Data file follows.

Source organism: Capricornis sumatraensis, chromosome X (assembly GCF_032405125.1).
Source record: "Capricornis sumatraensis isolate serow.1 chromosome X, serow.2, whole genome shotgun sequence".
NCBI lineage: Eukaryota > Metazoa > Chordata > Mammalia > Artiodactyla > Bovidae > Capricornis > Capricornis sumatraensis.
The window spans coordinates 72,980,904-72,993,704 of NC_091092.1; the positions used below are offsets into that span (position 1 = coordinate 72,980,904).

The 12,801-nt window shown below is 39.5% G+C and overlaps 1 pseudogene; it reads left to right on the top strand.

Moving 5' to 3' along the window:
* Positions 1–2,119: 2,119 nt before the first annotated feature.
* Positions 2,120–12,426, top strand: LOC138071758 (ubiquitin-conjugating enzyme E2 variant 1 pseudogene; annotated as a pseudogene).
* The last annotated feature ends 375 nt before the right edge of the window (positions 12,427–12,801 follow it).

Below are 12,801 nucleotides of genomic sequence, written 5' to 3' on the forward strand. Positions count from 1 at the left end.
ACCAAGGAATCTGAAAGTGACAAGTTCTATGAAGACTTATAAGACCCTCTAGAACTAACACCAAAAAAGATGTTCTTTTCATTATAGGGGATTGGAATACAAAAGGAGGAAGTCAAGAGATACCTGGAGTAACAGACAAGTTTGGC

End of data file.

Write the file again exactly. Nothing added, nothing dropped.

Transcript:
Source organism: Capricornis sumatraensis, chromosome X (assembly GCF_032405125.1).
Source record: "Capricornis sumatraensis isolate serow.1 chromosome X, serow.2, whole genome shotgun sequence".
NCBI lineage: Eukaryota > Metazoa > Chordata > Mammalia > Artiodactyla > Bovidae > Capricornis > Capricornis sumatraensis.
The window spans coordinates 72,980,904-72,993,704 of NC_091092.1; the positions used below are offsets into that span (position 1 = coordinate 72,980,904).

The 12,801-nt window shown below is 39.5% G+C and overlaps 1 pseudogene; it reads left to right on the top strand.

Moving 5' to 3' along the window:
* Positions 1–2,119: 2,119 nt before the first annotated feature.
* Positions 2,120–12,426, top strand: LOC138071758 (ubiquitin-conjugating enzyme E2 variant 1 pseudogene; annotated as a pseudogene).
* The last annotated feature ends 375 nt before the right edge of the window (positions 12,427–12,801 follow it).

Below are 12,801 nucleotides of genomic sequence, written 5' to 3' on the forward strand. Positions count from 1 at the left end.
ACCAAGGAATCTGAAAGTGACAAGTTCTATGAAGACTTATAAGACCCTCTAGAACTAACACCAAAAAAGATGTTCTTTTCATTATAGGGGATTGGAATACAAAAGGAGGAAGTCAAGAGATACCTGGAGTAACAGACAAGTTTGGC